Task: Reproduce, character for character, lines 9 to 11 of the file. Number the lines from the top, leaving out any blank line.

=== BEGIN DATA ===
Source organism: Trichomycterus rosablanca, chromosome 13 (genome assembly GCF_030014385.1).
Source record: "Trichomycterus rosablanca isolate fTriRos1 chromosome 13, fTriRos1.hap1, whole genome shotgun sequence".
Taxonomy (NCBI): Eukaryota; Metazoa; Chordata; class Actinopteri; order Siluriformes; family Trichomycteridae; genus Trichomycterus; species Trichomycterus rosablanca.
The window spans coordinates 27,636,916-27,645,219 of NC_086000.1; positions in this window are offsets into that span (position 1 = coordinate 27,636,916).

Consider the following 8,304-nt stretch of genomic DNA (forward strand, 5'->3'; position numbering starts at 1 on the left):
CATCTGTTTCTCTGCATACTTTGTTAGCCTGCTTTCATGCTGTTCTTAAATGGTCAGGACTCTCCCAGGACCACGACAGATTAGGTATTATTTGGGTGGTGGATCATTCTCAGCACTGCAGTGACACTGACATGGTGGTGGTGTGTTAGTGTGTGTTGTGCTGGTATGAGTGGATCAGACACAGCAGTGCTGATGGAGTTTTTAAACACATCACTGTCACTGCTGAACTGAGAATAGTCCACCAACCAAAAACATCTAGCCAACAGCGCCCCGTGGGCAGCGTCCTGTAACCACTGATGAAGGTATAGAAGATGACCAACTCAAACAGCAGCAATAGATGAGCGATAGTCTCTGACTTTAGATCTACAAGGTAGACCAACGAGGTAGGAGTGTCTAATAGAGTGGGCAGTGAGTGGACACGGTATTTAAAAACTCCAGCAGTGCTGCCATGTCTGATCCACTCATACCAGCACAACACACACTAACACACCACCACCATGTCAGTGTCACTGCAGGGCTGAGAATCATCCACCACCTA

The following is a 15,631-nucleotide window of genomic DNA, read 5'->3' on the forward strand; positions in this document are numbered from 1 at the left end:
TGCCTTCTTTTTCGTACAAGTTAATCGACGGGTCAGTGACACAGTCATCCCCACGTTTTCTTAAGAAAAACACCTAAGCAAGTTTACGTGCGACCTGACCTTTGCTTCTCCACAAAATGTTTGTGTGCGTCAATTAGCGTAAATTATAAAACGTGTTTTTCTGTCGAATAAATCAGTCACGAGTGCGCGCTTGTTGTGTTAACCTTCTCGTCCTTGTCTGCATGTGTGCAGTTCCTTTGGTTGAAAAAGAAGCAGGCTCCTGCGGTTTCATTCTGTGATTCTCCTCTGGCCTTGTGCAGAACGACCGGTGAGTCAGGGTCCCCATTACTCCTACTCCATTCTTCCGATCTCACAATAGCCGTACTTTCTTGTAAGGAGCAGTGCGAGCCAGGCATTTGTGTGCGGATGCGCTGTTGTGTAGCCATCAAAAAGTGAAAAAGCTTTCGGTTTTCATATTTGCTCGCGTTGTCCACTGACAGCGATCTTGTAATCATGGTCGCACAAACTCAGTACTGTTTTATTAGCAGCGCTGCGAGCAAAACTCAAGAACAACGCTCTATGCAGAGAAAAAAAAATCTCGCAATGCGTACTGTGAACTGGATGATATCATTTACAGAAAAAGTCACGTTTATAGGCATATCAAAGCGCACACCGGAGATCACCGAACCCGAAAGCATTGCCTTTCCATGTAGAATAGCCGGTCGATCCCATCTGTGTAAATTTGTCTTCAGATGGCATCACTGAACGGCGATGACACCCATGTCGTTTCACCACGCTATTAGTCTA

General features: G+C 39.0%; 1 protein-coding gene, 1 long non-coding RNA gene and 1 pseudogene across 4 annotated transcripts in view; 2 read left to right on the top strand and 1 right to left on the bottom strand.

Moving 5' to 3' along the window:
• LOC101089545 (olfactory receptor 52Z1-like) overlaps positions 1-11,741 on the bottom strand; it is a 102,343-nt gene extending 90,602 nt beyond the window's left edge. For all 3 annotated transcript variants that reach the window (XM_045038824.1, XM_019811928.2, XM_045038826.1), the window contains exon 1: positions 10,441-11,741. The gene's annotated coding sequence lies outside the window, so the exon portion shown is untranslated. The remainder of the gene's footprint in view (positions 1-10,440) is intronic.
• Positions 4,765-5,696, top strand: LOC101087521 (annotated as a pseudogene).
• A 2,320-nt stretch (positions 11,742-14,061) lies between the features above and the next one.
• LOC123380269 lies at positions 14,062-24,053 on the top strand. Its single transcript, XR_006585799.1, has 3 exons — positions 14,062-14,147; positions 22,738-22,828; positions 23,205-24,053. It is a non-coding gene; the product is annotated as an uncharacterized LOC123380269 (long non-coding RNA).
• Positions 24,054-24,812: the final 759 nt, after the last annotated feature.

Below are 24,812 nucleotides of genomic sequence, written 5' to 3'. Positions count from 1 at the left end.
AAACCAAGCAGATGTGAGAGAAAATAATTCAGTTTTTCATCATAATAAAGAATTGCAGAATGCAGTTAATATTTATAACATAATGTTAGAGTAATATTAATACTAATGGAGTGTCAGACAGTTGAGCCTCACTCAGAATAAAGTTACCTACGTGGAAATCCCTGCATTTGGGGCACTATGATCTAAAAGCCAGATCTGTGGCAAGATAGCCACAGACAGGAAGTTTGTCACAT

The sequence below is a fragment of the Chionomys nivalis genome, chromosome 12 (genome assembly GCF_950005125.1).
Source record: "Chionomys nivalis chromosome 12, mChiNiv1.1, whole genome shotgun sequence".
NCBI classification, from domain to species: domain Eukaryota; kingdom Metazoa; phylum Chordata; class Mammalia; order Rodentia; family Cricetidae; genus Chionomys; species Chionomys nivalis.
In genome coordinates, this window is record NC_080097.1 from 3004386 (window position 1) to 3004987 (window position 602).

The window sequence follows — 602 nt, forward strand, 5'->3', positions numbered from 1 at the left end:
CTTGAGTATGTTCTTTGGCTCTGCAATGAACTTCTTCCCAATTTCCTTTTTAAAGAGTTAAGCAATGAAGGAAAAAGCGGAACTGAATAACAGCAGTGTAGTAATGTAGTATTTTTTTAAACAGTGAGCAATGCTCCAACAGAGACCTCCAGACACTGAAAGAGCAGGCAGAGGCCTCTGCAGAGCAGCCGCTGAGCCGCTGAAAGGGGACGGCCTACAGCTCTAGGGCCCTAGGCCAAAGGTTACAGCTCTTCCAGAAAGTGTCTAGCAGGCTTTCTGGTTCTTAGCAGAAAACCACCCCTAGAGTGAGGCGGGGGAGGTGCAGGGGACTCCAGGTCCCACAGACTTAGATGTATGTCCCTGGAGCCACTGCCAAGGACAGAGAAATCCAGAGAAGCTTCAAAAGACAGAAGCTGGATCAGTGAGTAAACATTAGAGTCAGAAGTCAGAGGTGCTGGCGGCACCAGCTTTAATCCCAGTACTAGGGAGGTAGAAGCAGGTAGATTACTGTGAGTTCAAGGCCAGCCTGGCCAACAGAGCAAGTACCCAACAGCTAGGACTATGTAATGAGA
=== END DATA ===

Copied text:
General features: G+C 39.0%; 1 protein-coding gene, 1 long non-coding RNA gene and 1 pseudogene across 4 annotated transcripts in view; 2 read left to right on the top strand and 1 right to left on the bottom strand.

Moving 5' to 3' along the window:
• LOC101089545 (olfactory receptor 52Z1-like) overlaps positions 1-11,741 on the bottom strand; it is a 102,343-nt gene extending 90,602 nt beyond the window's left edge. For all 3 annotated transcript variants that reach the window (XM_045038824.1, XM_019811928.2, XM_045038826.1), the window contains exon 1: positions 10,441-11,741. The gene's annotated coding sequence lies outside the window, so the exon portion shown is untranslated. The remainder of the gene's footprint in view (positions 1-10,440) is intronic.